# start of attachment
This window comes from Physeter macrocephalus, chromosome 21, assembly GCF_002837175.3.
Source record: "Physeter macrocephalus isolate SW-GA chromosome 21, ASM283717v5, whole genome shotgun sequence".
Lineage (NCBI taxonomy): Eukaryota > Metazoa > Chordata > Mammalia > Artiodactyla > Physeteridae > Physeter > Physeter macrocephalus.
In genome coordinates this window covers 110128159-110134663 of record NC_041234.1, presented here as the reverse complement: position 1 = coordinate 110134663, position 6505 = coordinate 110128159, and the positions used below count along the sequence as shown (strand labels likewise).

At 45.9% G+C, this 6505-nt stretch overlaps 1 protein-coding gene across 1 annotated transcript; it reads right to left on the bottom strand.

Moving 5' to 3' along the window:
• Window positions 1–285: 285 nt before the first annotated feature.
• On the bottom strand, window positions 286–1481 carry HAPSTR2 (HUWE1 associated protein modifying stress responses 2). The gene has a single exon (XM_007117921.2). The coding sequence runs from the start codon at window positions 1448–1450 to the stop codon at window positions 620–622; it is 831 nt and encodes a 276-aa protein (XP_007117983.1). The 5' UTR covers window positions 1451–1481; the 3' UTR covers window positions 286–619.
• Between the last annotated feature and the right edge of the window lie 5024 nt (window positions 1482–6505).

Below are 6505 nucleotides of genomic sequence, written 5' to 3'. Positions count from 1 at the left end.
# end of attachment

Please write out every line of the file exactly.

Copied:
This window comes from Physeter macrocephalus, chromosome 21, assembly GCF_002837175.3.
Source record: "Physeter macrocephalus isolate SW-GA chromosome 21, ASM283717v5, whole genome shotgun sequence".
Lineage (NCBI taxonomy): Eukaryota > Metazoa > Chordata > Mammalia > Artiodactyla > Physeteridae > Physeter > Physeter macrocephalus.
In genome coordinates this window covers 110128159-110134663 of record NC_041234.1, presented here as the reverse complement: position 1 = coordinate 110134663, position 6505 = coordinate 110128159, and the positions used below count along the sequence as shown (strand labels likewise).

At 45.9% G+C, this 6505-nt stretch overlaps 1 protein-coding gene across 1 annotated transcript; it reads right to left on the bottom strand.

Moving 5' to 3' along the window:
• Window positions 1–285: 285 nt before the first annotated feature.
• On the bottom strand, window positions 286–1481 carry HAPSTR2 (HUWE1 associated protein modifying stress responses 2). The gene has a single exon (XM_007117921.2). The coding sequence runs from the start codon at window positions 1448–1450 to the stop codon at window positions 620–622; it is 831 nt and encodes a 276-aa protein (XP_007117983.1). The 5' UTR covers window positions 1451–1481; the 3' UTR covers window positions 286–619.
• Between the last annotated feature and the right edge of the window lie 5024 nt (window positions 1482–6505).

Below are 6505 nucleotides of genomic sequence, written 5' to 3'. Positions count from 1 at the left end.